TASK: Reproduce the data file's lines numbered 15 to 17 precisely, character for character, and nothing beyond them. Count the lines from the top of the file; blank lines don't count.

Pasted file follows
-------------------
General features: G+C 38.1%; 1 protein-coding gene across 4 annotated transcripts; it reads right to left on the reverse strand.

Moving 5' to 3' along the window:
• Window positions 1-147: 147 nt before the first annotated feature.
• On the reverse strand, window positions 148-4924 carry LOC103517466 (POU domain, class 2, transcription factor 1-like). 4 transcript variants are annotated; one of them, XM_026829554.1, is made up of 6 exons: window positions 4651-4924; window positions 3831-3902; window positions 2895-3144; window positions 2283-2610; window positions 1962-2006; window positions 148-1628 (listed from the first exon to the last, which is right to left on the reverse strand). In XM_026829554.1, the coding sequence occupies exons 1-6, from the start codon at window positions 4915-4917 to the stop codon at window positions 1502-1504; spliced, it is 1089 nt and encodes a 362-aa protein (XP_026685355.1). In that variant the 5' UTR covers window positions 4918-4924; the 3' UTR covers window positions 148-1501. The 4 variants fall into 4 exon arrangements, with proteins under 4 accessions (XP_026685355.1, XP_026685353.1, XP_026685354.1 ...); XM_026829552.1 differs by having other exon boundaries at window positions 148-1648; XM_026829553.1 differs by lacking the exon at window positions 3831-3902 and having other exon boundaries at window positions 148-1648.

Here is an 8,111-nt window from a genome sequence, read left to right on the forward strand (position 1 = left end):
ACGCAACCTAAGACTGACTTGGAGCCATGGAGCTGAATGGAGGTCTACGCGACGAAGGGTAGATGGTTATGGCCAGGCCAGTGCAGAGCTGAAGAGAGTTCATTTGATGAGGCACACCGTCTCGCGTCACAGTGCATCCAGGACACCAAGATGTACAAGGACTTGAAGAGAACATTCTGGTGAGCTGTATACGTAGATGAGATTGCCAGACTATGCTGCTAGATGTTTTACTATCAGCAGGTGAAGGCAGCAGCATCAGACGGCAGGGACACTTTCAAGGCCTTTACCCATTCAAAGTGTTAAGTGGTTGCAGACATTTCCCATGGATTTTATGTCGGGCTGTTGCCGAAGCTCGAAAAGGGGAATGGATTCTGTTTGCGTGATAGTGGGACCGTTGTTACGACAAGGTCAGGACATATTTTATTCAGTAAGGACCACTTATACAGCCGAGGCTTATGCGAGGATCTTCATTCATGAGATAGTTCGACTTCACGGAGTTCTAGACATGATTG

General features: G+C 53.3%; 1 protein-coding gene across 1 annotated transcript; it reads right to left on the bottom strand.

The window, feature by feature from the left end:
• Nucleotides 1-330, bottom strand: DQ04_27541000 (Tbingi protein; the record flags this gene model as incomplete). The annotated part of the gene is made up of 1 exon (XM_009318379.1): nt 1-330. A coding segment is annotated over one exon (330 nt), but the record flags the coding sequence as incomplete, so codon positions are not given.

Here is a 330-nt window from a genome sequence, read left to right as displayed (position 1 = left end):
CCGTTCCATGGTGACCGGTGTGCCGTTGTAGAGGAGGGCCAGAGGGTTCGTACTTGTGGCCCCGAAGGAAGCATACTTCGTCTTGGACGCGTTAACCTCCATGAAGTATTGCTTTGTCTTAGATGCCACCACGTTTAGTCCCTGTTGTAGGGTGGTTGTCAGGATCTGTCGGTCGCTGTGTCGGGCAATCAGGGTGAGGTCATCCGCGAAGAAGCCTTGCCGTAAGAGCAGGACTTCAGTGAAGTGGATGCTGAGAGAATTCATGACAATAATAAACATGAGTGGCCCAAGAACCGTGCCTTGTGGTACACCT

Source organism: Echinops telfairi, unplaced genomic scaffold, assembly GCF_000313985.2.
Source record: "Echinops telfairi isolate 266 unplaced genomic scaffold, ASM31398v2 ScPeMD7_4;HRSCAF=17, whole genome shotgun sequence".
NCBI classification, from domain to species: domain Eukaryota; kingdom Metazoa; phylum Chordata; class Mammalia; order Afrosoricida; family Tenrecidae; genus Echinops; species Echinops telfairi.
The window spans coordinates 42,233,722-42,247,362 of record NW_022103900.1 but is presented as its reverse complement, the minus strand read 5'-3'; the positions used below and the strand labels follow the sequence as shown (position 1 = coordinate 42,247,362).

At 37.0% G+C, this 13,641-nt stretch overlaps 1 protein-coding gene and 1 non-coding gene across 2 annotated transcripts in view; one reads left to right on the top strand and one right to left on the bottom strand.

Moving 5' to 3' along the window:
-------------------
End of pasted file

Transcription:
The window spans coordinates 42,233,722-42,247,362 of record NW_022103900.1 but is presented as its reverse complement, the minus strand read 5'-3'; the positions used below and the strand labels follow the sequence as shown (position 1 = coordinate 42,247,362).

At 37.0% G+C, this 13,641-nt stretch overlaps 1 protein-coding gene and 1 non-coding gene across 2 annotated transcripts in view; one reads left to right on the top strand and one right to left on the bottom strand.

Moving 5' to 3' along the window: